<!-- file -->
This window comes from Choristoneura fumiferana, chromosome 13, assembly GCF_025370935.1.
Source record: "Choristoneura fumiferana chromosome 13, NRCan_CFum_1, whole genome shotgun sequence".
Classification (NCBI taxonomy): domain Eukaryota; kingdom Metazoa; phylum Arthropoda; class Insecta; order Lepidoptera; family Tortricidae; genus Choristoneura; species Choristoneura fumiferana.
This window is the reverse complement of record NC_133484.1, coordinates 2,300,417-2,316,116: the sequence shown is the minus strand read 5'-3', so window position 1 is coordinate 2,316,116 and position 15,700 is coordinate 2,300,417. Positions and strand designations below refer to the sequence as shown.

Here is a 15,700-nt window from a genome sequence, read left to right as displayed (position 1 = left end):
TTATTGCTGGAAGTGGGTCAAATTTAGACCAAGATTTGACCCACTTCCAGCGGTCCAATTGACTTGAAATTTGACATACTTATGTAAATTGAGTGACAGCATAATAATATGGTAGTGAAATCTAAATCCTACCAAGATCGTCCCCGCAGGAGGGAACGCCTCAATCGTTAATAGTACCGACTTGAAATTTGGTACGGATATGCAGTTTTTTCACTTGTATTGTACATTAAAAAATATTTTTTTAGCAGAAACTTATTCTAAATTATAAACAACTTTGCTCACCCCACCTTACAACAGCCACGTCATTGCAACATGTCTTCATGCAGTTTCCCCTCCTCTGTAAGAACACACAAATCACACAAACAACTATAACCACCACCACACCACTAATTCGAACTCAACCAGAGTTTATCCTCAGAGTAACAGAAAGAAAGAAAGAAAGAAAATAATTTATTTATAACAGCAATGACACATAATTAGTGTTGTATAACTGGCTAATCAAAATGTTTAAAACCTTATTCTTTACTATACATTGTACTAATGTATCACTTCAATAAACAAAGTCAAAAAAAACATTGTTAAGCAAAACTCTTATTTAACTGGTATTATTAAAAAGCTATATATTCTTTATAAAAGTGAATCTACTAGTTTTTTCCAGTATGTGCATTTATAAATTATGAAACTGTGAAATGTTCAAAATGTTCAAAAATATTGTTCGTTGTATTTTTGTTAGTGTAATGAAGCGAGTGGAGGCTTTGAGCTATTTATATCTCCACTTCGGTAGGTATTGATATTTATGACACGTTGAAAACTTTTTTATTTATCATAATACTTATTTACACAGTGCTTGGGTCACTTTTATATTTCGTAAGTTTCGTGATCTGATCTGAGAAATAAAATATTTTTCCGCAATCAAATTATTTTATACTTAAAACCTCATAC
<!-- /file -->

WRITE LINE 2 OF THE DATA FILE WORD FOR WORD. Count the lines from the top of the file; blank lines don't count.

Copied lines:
Source record: "Choristoneura fumiferana chromosome 13, NRCan_CFum_1, whole genome shotgun sequence".